Why write a market research brief?
Writing a market research brief clarifies your research needs and makes sure your colleagues are on-board with your ideas. By clarifying your needs, you’ll help your agency write a better research proposal. As a result you’ll conduct more useful research and better achieve your desired business outcomes! So here are some key questions to answer and headings to structure your brief.
Background to market research brief
First, describe the problem you wish to solve i.e. what makes this brief necessary? Include any relevant context, for example, work to date, what information you have. Also why you wish to conduct research now, and how the issue or challenge fits with any initiatives within your organisation.
Next explain your business objectives. For example, to increase sales or attract lapsed customers. Be as specific as you can.
Then describe the purpose of research, or expected research outcomes. Specifically, what decisions you wish to make? Perhaps to create or improve a product or create a new ad campaign?
Market research objectives
Market research objectives should follow from business and project objectives. So summarise your research aims and information needs. It helps to list the questions you require answering. Be clear whether you seek understanding (more qualitative objectives), or wish to measure something (more quantitative objectives). Or perhaps both?
Now consider who needs to sign-off and act on the research outcomes. This helps an agency anticipate your needs and also helps them to help you get everyone on-board with your plan.
Research methods, scope of work, sample and guidelines
Next explain what you require. This is to focus effort of what’s really important and thus get more for your research investment. Though there is no need to be too prescriptive to avoid stifling a creative response to your brief.
- So what are any dos, don’ts or priorities?
- What customer groups, markets, areas or countries to include? Also which merit most attention?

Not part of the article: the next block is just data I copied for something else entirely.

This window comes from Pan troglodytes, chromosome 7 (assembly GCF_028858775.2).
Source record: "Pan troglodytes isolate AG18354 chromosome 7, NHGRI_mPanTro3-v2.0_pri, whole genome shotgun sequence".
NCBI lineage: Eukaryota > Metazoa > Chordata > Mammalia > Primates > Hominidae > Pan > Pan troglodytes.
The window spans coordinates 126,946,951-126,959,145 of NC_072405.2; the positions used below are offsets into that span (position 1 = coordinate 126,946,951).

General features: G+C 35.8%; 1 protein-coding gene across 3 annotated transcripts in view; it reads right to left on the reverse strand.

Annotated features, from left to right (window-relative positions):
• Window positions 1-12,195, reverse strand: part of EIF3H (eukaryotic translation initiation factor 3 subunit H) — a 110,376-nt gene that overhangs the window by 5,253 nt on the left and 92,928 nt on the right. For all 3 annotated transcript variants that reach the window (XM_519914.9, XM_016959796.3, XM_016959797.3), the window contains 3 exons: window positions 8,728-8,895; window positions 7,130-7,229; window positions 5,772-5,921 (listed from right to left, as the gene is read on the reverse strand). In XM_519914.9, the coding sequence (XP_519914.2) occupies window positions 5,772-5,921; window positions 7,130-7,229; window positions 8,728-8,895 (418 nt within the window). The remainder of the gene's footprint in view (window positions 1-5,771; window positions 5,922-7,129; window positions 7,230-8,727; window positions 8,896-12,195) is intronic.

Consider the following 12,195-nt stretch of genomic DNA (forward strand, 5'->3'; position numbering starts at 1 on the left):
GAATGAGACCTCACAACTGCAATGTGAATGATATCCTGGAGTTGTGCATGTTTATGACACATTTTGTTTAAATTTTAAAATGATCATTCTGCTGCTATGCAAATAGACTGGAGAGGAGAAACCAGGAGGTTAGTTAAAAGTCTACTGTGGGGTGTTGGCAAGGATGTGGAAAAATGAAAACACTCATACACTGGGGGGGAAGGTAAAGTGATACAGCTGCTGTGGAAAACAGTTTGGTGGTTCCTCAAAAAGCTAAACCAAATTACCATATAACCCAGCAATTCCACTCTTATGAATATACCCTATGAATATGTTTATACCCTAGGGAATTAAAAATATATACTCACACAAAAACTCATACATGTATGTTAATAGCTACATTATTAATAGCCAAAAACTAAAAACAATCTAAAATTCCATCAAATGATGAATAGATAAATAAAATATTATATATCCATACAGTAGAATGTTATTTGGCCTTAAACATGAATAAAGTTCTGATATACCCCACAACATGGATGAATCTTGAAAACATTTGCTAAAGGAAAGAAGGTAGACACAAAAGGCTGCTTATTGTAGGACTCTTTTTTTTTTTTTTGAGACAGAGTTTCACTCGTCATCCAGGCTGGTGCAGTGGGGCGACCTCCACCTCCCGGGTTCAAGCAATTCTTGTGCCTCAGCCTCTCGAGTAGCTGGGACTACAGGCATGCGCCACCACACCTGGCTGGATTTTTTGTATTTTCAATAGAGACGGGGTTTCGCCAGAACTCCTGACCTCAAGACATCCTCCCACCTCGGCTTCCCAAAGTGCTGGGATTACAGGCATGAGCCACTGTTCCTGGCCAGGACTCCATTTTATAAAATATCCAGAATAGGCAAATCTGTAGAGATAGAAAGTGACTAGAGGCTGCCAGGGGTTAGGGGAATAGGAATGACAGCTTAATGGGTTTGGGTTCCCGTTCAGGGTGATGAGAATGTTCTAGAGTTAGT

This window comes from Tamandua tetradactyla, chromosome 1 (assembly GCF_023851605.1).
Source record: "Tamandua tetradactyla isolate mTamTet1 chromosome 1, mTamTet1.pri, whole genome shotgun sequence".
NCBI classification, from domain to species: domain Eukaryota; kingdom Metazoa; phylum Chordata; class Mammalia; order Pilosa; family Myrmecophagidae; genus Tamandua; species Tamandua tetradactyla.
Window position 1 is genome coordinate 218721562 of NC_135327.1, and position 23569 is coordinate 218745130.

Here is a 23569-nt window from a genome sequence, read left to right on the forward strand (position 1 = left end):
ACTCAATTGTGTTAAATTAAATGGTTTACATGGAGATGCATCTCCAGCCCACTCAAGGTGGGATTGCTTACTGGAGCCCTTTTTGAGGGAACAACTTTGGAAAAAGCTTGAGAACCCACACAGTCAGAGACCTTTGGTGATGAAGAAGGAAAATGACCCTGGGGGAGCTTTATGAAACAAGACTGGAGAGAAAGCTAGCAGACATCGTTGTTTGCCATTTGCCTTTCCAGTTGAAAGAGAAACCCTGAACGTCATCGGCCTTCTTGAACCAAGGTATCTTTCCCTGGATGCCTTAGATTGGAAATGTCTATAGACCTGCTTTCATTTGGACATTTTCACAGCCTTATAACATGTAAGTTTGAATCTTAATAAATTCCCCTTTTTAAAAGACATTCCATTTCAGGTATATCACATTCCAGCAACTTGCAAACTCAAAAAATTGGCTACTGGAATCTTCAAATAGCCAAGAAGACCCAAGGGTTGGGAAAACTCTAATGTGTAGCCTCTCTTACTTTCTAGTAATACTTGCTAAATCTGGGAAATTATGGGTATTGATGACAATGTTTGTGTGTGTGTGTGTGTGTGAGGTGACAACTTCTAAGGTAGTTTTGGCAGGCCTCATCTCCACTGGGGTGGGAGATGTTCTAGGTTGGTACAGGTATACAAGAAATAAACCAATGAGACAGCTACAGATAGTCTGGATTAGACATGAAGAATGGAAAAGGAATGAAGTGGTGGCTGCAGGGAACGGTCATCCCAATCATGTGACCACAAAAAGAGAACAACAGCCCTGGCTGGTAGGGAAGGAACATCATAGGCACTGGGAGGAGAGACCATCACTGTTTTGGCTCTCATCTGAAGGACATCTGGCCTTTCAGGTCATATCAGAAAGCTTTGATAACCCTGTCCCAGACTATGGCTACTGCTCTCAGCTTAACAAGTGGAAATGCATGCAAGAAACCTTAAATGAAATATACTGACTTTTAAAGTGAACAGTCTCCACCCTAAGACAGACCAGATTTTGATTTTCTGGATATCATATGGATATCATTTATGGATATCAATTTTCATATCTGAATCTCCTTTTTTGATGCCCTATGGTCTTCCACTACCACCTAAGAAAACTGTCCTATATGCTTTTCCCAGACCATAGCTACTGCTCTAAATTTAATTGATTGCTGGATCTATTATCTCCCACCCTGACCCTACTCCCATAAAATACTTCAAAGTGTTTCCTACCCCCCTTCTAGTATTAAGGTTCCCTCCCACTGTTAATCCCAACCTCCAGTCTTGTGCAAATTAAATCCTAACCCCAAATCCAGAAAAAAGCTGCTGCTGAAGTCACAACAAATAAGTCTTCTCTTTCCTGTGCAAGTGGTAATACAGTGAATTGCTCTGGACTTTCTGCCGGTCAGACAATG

- For quantitative research, include the sample size, and length of survey. This is because these are key cost determinants.
- Also describe any stimuli or inputs. Using creative stimuli in research is useful to probe and also develop ideas.
- What are any specific timing and budget constraints? It helps to be realistic on timing. Providing a budget also helps researchers provide the best affordable solution.
- Lastly mention any other decision-making criteria.
Finally, define what the project should deliver, and if possible, what success will feel like.
Also if you prefer a specific reporting format say what and why? For example, a face-to-face debrief, report, short film, or an infographic?
Always use plain language so your needs are clear. And also explain any unusual or in-company terms or acronyms.
Would you like a hard copy of our briefing guidelines? If so just click here.
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Finally we hope this page helps clarify your thoughts. So to discuss your research challenge and possible solutions just call Guy Tomlinson on 01628 473699. Alternatively just use the form below or email us.
Market research success stories
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